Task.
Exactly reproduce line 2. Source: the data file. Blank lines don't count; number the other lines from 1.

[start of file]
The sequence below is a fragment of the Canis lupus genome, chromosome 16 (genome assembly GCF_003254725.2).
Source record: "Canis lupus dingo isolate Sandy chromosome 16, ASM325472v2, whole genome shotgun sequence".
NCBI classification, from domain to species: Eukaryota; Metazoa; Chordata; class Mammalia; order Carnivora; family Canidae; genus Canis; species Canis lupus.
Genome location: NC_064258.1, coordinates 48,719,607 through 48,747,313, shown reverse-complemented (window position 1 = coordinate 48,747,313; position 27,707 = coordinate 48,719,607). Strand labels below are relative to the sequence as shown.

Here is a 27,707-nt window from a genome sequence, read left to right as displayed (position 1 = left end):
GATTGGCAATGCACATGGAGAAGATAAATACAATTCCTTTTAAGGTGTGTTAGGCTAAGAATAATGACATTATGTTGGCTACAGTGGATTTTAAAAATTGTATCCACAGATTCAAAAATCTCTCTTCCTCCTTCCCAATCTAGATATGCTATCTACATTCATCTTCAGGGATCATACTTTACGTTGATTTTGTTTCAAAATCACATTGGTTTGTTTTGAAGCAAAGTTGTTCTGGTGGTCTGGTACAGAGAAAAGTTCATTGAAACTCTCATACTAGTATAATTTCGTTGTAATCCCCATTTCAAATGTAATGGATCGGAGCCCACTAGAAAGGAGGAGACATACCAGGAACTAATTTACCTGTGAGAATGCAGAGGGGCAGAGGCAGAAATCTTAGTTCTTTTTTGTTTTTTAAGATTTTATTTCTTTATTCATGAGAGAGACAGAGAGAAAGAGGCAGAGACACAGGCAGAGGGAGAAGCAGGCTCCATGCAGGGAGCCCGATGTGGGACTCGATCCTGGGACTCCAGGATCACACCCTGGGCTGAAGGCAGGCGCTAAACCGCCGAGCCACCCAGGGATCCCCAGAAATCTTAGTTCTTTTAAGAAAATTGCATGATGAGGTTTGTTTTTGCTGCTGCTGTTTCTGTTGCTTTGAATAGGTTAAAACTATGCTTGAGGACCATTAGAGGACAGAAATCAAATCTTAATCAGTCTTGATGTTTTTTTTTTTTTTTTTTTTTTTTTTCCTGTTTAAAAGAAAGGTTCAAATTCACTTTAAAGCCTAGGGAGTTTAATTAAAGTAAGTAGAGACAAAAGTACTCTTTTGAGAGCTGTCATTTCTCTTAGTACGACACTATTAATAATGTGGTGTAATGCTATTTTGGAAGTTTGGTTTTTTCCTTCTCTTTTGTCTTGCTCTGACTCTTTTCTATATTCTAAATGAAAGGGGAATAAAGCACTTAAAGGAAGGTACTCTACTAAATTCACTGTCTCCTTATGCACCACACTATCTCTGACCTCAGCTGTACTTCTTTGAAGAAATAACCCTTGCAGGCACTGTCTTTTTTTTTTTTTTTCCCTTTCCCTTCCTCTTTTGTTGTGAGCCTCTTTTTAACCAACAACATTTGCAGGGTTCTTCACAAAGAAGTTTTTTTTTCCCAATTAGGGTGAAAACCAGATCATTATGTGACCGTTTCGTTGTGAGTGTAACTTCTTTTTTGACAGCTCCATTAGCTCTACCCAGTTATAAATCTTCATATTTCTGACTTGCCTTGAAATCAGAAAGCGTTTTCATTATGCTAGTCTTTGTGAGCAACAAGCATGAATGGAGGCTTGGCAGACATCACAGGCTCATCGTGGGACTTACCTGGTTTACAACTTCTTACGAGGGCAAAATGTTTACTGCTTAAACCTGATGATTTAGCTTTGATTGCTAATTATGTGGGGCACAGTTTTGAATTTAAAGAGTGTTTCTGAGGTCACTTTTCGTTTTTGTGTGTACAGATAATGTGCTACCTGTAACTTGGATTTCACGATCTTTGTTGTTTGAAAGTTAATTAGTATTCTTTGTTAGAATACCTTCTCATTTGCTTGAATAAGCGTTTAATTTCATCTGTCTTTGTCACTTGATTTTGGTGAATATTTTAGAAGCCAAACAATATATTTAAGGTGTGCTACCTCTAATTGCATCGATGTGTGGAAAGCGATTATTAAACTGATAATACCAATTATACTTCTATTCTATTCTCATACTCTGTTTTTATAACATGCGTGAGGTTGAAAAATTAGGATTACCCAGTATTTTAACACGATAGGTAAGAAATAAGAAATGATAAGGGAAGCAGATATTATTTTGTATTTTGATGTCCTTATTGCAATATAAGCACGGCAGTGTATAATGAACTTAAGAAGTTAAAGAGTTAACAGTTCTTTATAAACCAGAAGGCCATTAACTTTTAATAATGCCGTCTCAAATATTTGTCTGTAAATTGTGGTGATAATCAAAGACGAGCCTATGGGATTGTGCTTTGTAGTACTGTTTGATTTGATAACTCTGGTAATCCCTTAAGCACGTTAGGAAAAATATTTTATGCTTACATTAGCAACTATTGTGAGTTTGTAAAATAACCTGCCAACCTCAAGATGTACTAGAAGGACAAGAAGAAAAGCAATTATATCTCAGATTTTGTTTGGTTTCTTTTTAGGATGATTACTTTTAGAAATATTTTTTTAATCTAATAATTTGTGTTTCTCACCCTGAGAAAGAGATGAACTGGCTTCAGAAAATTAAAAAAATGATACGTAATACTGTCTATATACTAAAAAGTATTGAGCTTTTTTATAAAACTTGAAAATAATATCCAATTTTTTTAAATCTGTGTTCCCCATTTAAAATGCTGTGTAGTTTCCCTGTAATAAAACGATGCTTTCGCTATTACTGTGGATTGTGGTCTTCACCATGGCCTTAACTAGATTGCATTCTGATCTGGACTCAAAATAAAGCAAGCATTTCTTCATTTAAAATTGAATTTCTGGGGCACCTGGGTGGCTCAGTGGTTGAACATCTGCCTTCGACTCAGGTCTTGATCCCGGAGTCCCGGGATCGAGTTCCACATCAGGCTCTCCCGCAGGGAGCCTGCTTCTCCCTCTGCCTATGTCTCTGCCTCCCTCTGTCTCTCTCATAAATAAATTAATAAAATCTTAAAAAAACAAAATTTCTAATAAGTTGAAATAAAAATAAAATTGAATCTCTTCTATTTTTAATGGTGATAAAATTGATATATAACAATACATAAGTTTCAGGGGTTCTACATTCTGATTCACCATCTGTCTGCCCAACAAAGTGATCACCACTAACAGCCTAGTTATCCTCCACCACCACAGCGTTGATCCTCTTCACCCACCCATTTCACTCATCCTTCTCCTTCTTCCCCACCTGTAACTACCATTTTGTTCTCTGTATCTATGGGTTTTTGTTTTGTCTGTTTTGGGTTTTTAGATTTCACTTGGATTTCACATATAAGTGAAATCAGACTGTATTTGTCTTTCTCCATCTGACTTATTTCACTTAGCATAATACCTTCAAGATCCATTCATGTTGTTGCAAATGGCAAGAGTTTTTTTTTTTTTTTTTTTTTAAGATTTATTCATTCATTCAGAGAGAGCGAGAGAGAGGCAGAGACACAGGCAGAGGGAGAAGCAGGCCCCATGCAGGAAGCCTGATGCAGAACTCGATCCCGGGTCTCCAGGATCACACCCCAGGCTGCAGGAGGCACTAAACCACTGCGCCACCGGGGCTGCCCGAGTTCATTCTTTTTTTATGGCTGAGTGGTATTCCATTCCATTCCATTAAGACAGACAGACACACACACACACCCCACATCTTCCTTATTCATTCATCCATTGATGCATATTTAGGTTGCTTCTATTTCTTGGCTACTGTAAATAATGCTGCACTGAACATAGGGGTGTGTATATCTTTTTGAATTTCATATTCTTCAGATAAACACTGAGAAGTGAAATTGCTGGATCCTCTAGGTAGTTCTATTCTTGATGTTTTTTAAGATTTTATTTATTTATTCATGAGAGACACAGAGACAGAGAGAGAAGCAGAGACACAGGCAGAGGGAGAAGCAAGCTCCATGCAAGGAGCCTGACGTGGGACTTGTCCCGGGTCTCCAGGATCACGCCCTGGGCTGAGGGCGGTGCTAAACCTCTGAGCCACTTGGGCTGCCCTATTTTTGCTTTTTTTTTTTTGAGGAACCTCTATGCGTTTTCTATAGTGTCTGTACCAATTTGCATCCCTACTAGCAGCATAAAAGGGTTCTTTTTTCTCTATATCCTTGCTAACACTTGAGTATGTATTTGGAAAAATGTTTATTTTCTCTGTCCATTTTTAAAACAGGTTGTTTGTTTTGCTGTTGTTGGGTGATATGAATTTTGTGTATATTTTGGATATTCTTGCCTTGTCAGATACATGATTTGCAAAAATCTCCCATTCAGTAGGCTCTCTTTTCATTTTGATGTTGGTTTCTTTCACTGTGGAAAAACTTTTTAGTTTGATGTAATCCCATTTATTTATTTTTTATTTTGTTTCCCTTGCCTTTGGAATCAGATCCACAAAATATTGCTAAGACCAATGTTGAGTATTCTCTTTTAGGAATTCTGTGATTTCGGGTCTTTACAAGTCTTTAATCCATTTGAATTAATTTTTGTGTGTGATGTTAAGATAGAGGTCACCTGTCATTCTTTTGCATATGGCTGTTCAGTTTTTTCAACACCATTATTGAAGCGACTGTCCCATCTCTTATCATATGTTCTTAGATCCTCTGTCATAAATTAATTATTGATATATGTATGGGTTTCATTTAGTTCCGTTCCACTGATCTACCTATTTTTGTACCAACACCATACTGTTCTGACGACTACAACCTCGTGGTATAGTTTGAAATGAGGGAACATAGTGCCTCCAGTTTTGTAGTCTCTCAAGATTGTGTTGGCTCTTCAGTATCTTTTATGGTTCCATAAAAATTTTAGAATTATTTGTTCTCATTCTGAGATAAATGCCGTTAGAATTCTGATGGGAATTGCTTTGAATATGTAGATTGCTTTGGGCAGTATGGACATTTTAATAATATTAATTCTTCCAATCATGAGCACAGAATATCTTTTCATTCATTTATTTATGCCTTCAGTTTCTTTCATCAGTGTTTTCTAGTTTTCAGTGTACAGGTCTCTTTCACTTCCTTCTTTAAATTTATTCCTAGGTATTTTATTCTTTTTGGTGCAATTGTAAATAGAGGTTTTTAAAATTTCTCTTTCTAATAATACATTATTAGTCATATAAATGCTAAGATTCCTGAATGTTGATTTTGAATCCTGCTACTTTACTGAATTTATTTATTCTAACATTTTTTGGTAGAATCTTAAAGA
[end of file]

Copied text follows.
Source record: "Canis lupus dingo isolate Sandy chromosome 16, ASM325472v2, whole genome shotgun sequence".